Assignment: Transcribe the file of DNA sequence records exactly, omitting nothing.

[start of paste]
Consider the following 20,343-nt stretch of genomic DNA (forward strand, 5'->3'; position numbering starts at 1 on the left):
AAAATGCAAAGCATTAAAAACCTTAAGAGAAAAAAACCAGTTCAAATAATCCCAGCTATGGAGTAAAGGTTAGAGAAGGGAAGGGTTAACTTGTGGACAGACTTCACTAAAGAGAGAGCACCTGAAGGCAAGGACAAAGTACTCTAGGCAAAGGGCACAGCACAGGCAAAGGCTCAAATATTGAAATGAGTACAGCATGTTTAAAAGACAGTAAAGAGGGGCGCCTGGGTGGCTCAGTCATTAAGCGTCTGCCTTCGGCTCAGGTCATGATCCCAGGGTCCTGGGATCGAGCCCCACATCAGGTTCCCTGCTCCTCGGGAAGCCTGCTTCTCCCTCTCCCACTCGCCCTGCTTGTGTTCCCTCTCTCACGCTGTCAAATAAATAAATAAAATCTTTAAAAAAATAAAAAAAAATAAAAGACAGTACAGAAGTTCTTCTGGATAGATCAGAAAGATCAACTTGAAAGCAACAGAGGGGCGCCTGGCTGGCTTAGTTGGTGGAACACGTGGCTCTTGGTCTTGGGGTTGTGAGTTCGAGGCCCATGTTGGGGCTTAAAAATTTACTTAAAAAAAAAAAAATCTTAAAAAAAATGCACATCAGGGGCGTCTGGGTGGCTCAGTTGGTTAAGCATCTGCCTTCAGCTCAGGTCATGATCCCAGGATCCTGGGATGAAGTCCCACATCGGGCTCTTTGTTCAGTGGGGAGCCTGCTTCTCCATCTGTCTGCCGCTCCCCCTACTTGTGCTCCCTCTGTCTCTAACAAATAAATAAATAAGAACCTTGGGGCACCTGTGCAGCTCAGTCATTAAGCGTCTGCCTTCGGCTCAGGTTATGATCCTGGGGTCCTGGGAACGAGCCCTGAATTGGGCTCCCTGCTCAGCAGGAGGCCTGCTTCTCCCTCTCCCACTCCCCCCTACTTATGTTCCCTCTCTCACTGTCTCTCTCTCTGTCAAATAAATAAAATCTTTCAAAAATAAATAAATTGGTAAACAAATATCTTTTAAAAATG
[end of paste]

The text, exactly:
Consider the following 20,343-nt stretch of genomic DNA (forward strand, 5'->3'; position numbering starts at 1 on the left):
AAAATGCAAAGCATTAAAAACCTTAAGAGAAAAAAACCAGTTCAAATAATCCCAGCTATGGAGTAAAGGTTAGAGAAGGGAAGGGTTAACTTGTGGACAGACTTCACTAAAGAGAGAGCACCTGAAGGCAAGGACAAAGTACTCTAGGCAAAGGGCACAGCACAGGCAAAGGCTCAAATATTGAAATGAGTACAGCATGTTTAAAAGACAGTAAAGAGGGGCGCCTGGGTGGCTCAGTCATTAAGCGTCTGCCTTCGGCTCAGGTCATGATCCCAGGGTCCTGGGATCGAGCCCCACATCAGGTTCCCTGCTCCTCGGGAAGCCTGCTTCTCCCTCTCCCACTCGCCCTGCTTGTGTTCCCTCTCTCACGCTGTCAAATAAATAAATAAAATCTTTAAAAAAATAAAAAAAAATAAAAGACAGTACAGAAGTTCTTCTGGATAGATCAGAAAGATCAACTTGAAAGCAACAGAGGGGCGCCTGGCTGGCTTAGTTGGTGGAACACGTGGCTCTTGGTCTTGGGGTTGTGAGTTCGAGGCCCATGTTGGGGCTTAAAAATTTACTTAAAAAAAAAAAAATCTTAAAAAAAATGCACATCAGGGGCGTCTGGGTGGCTCAGTTGGTTAAGCATCTGCCTTCAGCTCAGGTCATGATCCCAGGATCCTGGGATGAAGTCCCACATCGGGCTCTTTGTTCAGTGGGGAGCCTGCTTCTCCATCTGTCTGCCGCTCCCCCTACTTGTGCTCCCTCTGTCTCTAACAAATAAATAAATAAGAACCTTGGGGCACCTGTGCAGCTCAGTCATTAAGCGTCTGCCTTCGGCTCAGGTTATGATCCTGGGGTCCTGGGAACGAGCCCTGAATTGGGCTCCCTGCTCAGCAGGAGGCCTGCTTCTCCCTCTCCCACTCCCCCCTACTTATGTTCCCTCTCTCACTGTCTCTCTCTCTGTCAAATAAATAAAATCTTTCAAAAATAAATAAATTGGTAAACAAATATCTTTTAAAAATG